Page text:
White House official who heard Trump’s Ukraine call reported concerns to top lawyer
Washington — A White House official and decorated Army officer who listened to President Trump’s now-infamous call with the Ukrainian president was so alarmed by what he heard that he reported it to a top national security lawyer, according to his prepared testimony.
Lieutenant Colonel Alexander Vindman, the director of European affairs at the National Security Council (NSC) who received a Purple Heart for his service in Iraq, plans to tell the House committees leading the impeachment inquiry that he “did not think it was proper” for the president to insist that Ukrainian President Volodymyr Zelensky open investigations into his political opponents. He said he reported his concerns to the lead counsel at the NSC.Vindman is scheduled to be deposed on Capitol Hill on Tuesday. CBS News obtained a copy of his prepared opening statement, the details of which were first reported by The New York Times.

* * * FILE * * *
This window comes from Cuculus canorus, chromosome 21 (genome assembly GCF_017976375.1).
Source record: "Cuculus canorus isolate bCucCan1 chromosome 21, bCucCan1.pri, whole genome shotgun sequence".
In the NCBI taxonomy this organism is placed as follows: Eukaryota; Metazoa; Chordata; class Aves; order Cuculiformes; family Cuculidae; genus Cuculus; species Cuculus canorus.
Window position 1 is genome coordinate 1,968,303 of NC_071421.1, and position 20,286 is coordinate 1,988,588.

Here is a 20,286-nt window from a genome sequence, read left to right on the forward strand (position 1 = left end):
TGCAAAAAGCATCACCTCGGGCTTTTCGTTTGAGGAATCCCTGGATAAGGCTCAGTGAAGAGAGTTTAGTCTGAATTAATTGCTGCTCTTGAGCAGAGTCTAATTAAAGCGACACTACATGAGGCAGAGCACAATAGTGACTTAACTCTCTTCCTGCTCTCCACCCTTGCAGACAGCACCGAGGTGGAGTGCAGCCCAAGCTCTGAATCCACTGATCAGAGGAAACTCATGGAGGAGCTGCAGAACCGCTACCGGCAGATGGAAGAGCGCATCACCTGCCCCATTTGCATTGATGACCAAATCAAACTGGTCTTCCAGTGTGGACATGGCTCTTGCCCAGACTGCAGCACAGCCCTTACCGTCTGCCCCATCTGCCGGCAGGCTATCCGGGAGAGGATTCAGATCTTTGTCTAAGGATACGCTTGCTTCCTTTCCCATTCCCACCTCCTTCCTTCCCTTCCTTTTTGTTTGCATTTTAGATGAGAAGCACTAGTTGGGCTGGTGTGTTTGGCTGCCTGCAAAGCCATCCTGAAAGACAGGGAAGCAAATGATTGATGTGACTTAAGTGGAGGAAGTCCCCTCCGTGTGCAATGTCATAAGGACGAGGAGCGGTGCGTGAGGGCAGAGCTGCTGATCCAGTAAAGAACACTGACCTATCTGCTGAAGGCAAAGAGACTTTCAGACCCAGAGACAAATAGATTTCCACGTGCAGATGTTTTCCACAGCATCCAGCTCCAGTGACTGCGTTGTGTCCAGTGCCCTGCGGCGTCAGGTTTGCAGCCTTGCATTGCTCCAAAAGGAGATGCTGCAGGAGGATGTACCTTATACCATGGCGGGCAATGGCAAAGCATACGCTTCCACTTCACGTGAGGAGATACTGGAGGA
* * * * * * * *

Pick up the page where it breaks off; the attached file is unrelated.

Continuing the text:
Read Vindman’s opening statement here.On the July 25 call, Mr. Trump urged Zelensky to investigate supposed Ukrainian interference in the 2016 elections and the energy company Burisma, which had employed former Vice President Joe Biden’s son, Hunter.”I realized that if Ukraine pursued an investigation into the Bidens and Burisma, it would likely be interpreted as a partisan play which would undoubtedly result in Ukraine losing the bipartisan support it has thus far maintained,” Vindman wrote in his opening statement. “This would all undermine U.S. national security.”Vindman will be the first White House official who participated in the July 25 call to testify before the House committees. Vindman’s credentialsVindman, an active duty Army officer and immigrant whose family fled the Soviet Union when he was 3, said in his statement that he has “dedicated my entire professional life to the United States of America” through more than 20 years of service. During a combat deployment to Iraq, he was wounded in an IED attack, and earned a Purple Heart.He said he has focused on U.S. policy in Eurasia since 2008 and served stints in the U.S. embassies in Kiev and Moscow. He worked on Russia relations for the chairman of the joint chiefs of staff and in July 2018 was detailed to the NSC, where he remains the director of Eurasia affairs.”I have served this country in a nonpartisan manner, and have done so with the utmost respect and professionalism for both Republican and Democratic administrations,” Vindman’s statement said.In his testimony, Vindman said he is not the anonymous whistleblower whose complaint about the July 25 call sparked a series of events that led to House Democrats’ impeachment inquiry. He said he does not “know who the whistleblower is” and “would not feel comfortable to speculate as to the identity of the whistleblower.”